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This System Works So Well, I'm Not Sure I Should Tell You About It

By Dr. Steve Sjuggerud
Friday, October 2, 2009

If I weren't working on the same research myself, I wouldn't have believed it's possible...

The results of this system are so powerful, I hesitate to share them with a large audience. But I get paid to share the best investment ideas I find. So I feel compelled to tell you about this one...

In short, investment analyst Mebane Faber came up with an incredibly "dumb" system that beats the market. It crushes it actually...

Meb's system delivers the investment "Holy Grail" – higher returns with lower risk. It's hard to believe, but the system really is incredibly simple. And it's totally legit. While the traditional disclaimer "past performance doesn't equal future performance" applies, the fact is:

From 1973 (the start date for his data) through 2007, Meb's simple system never had a losing year. (Think about that!)

In 2008, when everyone lost money, Meb's simple system beat everything and was barely down. (I'm not sure what the exact figure was, but I assure you, it was only slightly negative.)

I remembered Meb's story when I opened up the most recent issue of Fortune... It turns out, Harvard and Yale's college endowments are down 27% and 25%, respectively, in the 12 months ending June 30. I tell you this because I first learned of Meb's system in a book he wrote, called The Ivy League Portfolio: How to invest like the top endowments and avoid bear markets.

The book is interesting... He shows you how Harvard and Yale have beaten typical money managers over the long run, among other investment ideas. It's worth owning just for that section.

But what interested me most wasn't Harvard's famous system in the front half... it was Meb's unknown system later in the book. Way in the back, after all the stuff about the endowments, I found Meb's little timing system.

He wrote the book before the Great Recession. How has his system performed since? It's hitting new highs:

But that's the way it's always been... I think the worst performing 12-month period (out of all possible intra-year 12-month periods) was a loss of less than 10%. Great stuff.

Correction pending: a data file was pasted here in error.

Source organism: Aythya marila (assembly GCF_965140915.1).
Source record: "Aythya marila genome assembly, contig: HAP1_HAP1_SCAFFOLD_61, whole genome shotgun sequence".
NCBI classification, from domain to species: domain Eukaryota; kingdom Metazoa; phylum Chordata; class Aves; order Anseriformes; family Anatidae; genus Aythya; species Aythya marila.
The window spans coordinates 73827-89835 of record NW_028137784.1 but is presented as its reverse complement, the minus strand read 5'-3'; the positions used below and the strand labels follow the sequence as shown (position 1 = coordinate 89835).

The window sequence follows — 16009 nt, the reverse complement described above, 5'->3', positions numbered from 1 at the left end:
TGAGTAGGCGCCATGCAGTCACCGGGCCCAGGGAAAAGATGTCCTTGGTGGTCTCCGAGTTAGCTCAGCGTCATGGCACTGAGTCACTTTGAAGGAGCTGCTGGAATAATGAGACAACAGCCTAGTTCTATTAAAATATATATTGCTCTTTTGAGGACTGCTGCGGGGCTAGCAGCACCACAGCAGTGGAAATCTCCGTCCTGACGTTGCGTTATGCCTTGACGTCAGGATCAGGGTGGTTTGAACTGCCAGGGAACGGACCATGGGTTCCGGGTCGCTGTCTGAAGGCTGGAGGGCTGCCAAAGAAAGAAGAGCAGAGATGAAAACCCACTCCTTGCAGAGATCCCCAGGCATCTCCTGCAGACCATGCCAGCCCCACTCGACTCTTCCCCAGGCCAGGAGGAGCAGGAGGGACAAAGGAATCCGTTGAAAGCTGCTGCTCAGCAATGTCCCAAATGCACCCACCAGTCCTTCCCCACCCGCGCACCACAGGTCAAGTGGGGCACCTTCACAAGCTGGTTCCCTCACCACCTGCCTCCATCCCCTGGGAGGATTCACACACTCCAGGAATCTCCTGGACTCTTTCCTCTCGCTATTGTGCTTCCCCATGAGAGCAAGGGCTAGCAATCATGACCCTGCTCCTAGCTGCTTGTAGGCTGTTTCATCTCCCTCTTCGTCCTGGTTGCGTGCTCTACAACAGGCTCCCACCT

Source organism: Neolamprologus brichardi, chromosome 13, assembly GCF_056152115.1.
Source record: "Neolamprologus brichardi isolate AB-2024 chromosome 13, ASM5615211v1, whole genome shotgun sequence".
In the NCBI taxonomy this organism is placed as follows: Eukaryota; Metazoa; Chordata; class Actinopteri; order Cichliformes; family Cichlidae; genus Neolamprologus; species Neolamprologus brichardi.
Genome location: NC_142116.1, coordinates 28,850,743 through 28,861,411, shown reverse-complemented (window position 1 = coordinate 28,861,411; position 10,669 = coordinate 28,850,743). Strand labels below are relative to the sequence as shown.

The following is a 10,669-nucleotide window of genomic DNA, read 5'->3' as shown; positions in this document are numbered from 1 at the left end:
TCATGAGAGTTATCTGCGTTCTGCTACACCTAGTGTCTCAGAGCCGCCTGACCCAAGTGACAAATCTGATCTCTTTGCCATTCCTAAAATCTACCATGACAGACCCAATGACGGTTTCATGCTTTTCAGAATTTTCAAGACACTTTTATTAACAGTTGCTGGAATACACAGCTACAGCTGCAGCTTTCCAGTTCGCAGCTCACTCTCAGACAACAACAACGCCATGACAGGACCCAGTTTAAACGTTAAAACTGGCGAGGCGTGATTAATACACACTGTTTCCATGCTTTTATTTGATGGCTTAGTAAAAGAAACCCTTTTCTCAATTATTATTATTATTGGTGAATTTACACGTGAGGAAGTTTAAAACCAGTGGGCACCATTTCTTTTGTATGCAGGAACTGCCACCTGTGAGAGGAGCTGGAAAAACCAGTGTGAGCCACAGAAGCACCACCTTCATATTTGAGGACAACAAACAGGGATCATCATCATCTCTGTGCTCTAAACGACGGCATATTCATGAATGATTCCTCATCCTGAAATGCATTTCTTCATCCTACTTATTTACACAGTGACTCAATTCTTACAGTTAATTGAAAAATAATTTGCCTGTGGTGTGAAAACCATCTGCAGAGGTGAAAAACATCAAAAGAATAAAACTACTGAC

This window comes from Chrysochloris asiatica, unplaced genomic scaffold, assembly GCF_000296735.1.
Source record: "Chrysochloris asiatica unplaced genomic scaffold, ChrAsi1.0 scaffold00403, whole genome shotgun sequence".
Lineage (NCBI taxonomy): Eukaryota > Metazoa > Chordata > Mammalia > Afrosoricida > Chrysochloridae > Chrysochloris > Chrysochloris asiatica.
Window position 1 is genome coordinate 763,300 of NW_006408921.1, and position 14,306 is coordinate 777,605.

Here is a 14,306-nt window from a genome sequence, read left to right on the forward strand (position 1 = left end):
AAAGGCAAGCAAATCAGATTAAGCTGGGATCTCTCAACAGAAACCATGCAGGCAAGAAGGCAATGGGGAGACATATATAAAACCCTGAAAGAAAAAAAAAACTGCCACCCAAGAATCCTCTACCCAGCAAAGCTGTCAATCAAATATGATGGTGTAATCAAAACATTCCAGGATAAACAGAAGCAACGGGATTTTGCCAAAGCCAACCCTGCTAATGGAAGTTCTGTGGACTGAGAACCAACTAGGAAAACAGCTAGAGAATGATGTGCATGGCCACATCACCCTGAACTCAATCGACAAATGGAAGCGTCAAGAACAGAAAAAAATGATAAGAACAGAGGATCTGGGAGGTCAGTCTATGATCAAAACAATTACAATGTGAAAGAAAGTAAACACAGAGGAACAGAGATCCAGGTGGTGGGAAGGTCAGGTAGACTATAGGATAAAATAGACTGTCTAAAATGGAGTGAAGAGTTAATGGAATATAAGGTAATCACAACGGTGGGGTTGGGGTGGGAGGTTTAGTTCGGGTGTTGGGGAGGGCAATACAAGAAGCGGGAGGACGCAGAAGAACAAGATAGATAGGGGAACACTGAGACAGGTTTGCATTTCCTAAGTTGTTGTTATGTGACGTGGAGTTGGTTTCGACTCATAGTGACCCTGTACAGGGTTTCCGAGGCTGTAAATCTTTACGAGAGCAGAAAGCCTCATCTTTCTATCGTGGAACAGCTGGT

In the simple version of Meb's system, you only look at the markets 12 days of the year. And there are only five funds to own: U.S. stocks, foreign stocks, bonds, commodities, and real estate stocks.

In Meb's system, you have 20% of your portfolio in each of these five asset classes... and you are either in or out of each of them every month. So you might be only 40% invested one month, then 80% invested another month, depending on the system.

Look, Mebane Faber came up with this system... and he deserves credit for it... So I'm going to ask you to get it from him. Go to and get his book. Read his blog. If you want to know the "science" behind it, click on the "Timing Updates" tab and download his academic paper.

It's worth learning...

It's had only one down year since starting in 1973. And it's delivered the investment "Holy Grail" of higher returns with lower volatility... all in a portfolio of just five things that you only have to look at a dozen times a year.

What more could you want? Check it out:

Good investing,


Market Notes


Today's chart is a reminder that one of the world's most popular bets is one that will drive you nuts: It's the past seven years in U.S. interest rates.

Folks love to predict interest rates. Real estate agents always predict higher rates and remind you to "lock in a low rate now." Speculators study all kinds of government reports to guess where interest rates are going. And many folks believe Uncle Sam's creditors will demand higher rates in order to compensate them for loaning to a risky borrower.

We track interest rates with the benchmark 10-year Treasury note. Back in May, the market blessed the "rates are headed higher" camp when this note's yield reached a six-month high around 3.3%. Rates then surged toward yearly highs around 4%. But in the last two months, rates have plunged below 3.3% to reach their lowest point since May.

If you held a gun to our heads, we'd say, "Yes... eventually all this freshly created credit and money will cause inflation... and thus, higher interest rates." But we'd also point to today's chart of the past seven years in the 10-year yield and say, "Baby, it's tough to make money trading interest rates." We'll stick with greener pastures in the stock and commodity markets.

Seven years of up and down

In The Daily Crux

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